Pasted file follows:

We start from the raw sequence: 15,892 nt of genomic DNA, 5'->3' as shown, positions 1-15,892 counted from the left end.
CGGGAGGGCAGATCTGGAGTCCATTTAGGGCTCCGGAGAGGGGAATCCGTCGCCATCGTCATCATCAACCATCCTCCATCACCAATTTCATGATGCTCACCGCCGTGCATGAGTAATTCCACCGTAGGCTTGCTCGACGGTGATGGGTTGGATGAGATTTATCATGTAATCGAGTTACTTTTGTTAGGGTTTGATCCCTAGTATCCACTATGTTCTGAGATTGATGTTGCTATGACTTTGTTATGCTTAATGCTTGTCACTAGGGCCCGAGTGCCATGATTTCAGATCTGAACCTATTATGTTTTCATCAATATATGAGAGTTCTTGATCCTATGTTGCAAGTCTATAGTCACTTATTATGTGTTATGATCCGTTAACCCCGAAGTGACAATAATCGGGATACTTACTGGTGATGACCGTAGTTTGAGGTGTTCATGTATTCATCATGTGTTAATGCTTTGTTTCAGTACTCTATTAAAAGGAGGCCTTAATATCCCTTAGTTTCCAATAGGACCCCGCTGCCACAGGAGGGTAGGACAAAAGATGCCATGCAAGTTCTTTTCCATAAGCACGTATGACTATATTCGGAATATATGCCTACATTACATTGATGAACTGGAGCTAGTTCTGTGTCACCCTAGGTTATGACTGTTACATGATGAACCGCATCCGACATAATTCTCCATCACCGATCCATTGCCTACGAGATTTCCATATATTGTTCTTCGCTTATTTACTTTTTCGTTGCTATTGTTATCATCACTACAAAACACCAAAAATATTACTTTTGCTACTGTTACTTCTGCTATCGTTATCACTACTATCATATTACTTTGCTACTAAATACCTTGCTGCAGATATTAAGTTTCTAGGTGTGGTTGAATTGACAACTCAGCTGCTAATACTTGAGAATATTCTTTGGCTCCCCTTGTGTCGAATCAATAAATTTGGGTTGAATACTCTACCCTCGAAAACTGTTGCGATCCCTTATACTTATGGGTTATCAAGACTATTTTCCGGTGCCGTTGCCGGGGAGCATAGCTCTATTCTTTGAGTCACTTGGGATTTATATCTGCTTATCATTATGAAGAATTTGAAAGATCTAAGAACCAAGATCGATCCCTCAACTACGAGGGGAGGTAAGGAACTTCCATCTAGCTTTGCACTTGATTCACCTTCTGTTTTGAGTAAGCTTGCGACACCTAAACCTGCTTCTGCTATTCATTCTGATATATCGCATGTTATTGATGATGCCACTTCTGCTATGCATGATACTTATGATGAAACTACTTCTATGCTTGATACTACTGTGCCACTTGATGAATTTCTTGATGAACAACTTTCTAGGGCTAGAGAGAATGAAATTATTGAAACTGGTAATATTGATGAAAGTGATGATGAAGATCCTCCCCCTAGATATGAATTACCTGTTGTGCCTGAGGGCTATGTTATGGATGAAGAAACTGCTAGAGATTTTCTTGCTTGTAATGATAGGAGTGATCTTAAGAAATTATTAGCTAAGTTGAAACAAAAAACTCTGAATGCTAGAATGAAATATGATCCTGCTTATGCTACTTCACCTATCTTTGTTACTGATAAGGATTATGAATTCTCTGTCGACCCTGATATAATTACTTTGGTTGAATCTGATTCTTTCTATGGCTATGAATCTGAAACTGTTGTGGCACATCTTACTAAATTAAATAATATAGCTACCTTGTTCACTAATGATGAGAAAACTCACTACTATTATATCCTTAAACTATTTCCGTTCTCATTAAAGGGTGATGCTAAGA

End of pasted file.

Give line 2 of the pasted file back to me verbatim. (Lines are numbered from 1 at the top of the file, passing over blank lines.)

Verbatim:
CGGGAGGGCAGATCTGGAGTCCATTTAGGGCTCCGGAGAGGGGAATCCGTCGCCATCGTCATCATCAACCATCCTCCATCACCAATTTCATGATGCTCACCGCCGTGCATGAGTAATTCCACCGTAGGCTTGCTCGACGGTGATGGGTTGGATGAGATTTATCATGTAATCGAGTTACTTTTGTTAGGGTTTGATCCCTAGTATCCACTATGTTCTGAGATTGATGTTGCTATGACTTTGTTATGCTTAATGCTTGTCACTAGGGCCCGAGTGCCATGATTTCAGATCTGAACCTATTATGTTTTCATCAATATATGAGAGTTCTTGATCCTATGTTGCAAGTCTATAGTCACTTATTATGTGTTATGATCCGTTAACCCCGAAGTGACAATAATCGGGATACTTACTGGTGATGACCGTAGTTTGAGGTGTTCATGTATTCATCATGTGTTAATGCTTTGTTTCAGTACTCTATTAAAAGGAGGCCTTAATATCCCTTAGTTTCCAATAGGACCCCGCTGCCACAGGAGGGTAGGACAAAAGATGCCATGCAAGTTCTTTTCCATAAGCACGTATGACTATATTCGGAATATATGCCTACATTACATTGATGAACTGGAGCTAGTTCTGTGTCACCCTAGGTTATGACTGTTACATGATGAACCGCATCCGACATAATTCTCCATCACCGATCCATTGCCTACGAGATTTCCATATATTGTTCTTCGCTTATTTACTTTTTCGTTGCTATTGTTATCATCACTACAAAACACCAAAAATATTACTTTTGCTACTGTTACTTCTGCTATCGTTATCACTACTATCATATTACTTTGCTACTAAATACCTTGCTGCAGATATTAAGTTTCTAGGTGTGGTTGAATTGACAACTCAGCTGCTAATACTTGAGAATATTCTTTGGCTCCCCTTGTGTCGAATCAATAAATTTGGGTTGAATACTCTACCCTCGAAAACTGTTGCGATCCCTTATACTTATGGGTTATCAAGACTATTTTCCGGTGCCGTTGCCGGGGAGCATAGCTCTATTCTTTGAGTCACTTGGGATTTATATCTGCTTATCATTATGAAGAATTTGAAAGATCTAAGAACCAAGATCGATCCCTCAACTACGAGGGGAGGTAAGGAACTTCCATCTAGCTTTGCACTTGATTCACCTTCTGTTTTGAGTAAGCTTGCGACACCTAAACCTGCTTCTGCTATTCATTCTGATATATCGCATGTTATTGATGATGCCACTTCTGCTATGCATGATACTTATGATGAAACTACTTCTATGCTTGATACTACTGTGCCACTTGATGAATTTCTTGATGAACAACTTTCTAGGGCTAGAGAGAATGAAATTATTGAAACTGGTAATATTGATGAAAGTGATGATGAAGATCCTCCCCCTAGATATGAATTACCTGTTGTGCCTGAGGGCTATGTTATGGATGAAGAAACTGCTAGAGATTTTCTTGCTTGTAATGATAGGAGTGATCTTAAGAAATTATTAGCTAAGTTGAAACAAAAAACTCTGAATGCTAGAATGAAATATGATCCTGCTTATGCTACTTCACCTATCTTTGTTACTGATAAGGATTATGAATTCTCTGTCGACCCTGATATAATTACTTTGGTTGAATCTGATTCTTTCTATGGCTATGAATCTGAAACTGTTGTGGCACATCTTACTAAATTAAATAATATAGCTACCTTGTTCACTAATGATGAGAAAACTCACTACTATTATATCCTTAAACTATTTCCGTTCTCATTAAAGGGTGATGCTAAGA